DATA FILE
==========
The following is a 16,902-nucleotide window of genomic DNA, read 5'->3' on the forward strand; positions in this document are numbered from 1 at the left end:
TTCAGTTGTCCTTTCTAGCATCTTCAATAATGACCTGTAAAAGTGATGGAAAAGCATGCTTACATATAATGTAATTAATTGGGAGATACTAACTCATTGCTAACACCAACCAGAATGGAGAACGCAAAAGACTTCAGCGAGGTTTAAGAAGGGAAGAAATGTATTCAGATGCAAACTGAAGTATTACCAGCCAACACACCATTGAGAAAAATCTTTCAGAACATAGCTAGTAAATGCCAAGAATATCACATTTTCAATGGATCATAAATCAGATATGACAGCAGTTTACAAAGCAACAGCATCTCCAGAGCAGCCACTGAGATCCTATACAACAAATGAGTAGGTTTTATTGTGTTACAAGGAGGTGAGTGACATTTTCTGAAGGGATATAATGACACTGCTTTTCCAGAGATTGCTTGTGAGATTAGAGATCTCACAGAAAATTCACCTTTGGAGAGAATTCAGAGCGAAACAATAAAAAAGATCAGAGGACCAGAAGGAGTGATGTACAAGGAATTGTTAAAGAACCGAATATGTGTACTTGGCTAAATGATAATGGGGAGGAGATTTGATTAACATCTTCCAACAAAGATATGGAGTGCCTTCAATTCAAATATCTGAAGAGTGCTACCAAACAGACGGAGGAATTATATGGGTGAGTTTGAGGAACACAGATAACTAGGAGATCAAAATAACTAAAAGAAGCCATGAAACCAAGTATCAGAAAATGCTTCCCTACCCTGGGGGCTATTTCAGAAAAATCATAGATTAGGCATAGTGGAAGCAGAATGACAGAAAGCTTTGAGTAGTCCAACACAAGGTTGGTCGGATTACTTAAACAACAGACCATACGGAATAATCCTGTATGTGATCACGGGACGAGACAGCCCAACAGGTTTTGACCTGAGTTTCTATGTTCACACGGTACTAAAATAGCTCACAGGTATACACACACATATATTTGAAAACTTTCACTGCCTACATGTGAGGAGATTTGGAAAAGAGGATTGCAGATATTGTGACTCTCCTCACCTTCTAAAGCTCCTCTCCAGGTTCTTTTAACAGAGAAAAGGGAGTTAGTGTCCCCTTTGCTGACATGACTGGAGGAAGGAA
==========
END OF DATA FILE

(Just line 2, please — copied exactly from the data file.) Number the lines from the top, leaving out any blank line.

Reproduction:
TTCAGTTGTCCTTTCTAGCATCTTCAATAATGACCTGTAAAAGTGATGGAAAAGCATGCTTACATATAATGTAATTAATTGGGAGATACTAACTCATTGCTAACACCAACCAGAATGGAGAACGCAAAAGACTTCAGCGAGGTTTAAGAAGGGAAGAAATGTATTCAGATGCAAACTGAAGTATTACCAGCCAACACACCATTGAGAAAAATCTTTCAGAACATAGCTAGTAAATGCCAAGAATATCACATTTTCAATGGATCATAAATCAGATATGACAGCAGTTTACAAAGCAACAGCATCTCCAGAGCAGCCACTGAGATCCTATACAACAAATGAGTAGGTTTTATTGTGTTACAAGGAGGTGAGTGACATTTTCTGAAGGGATATAATGACACTGCTTTTCCAGAGATTGCTTGTGAGATTAGAGATCTCACAGAAAATTCACCTTTGGAGAGAATTCAGAGCGAAACAATAAAAAAGATCAGAGGACCAGAAGGAGTGATGTACAAGGAATTGTTAAAGAACCGAATATGTGTACTTGGCTAAATGATAATGGGGAGGAGATTTGATTAACATCTTCCAACAAAGATATGGAGTGCCTTCAATTCAAATATCTGAAGAGTGCTACCAAACAGACGGAGGAATTATATGGGTGAGTTTGAGGAACACAGATAACTAGGAGATCAAAATAACTAAAAGAAGCCATGAAACCAAGTATCAGAAAATGCTTCCCTACCCTGGGGGCTATTTCAGAAAAATCATAGATTAGGCATAGTGGAAGCAGAATGACAGAAAGCTTTGAGTAGTCCAACACAAGGTTGGTCGGATTACTTAAACAACAGACCATACGGAATAATCCTGTATGTGATCACGGGACGAGACAGCCCAACAGGTTTTGACCTGAGTTTCTATGTTCACACGGTACTAAAATAGCTCACAGGTATACACACACATATATTTGAAAACTTTCACTGCCTACATGTGAGGAGATTTGGAAAAGAGGATTGCAGATATTGTGACTCTCCTCACCTTCTAAAGCTCCTCTCCAGGTTCTTTTAACAGAGAAAAGGGAGTTAGTGTCCCCTTTGCTGACATGACTGGAGGAAGGAA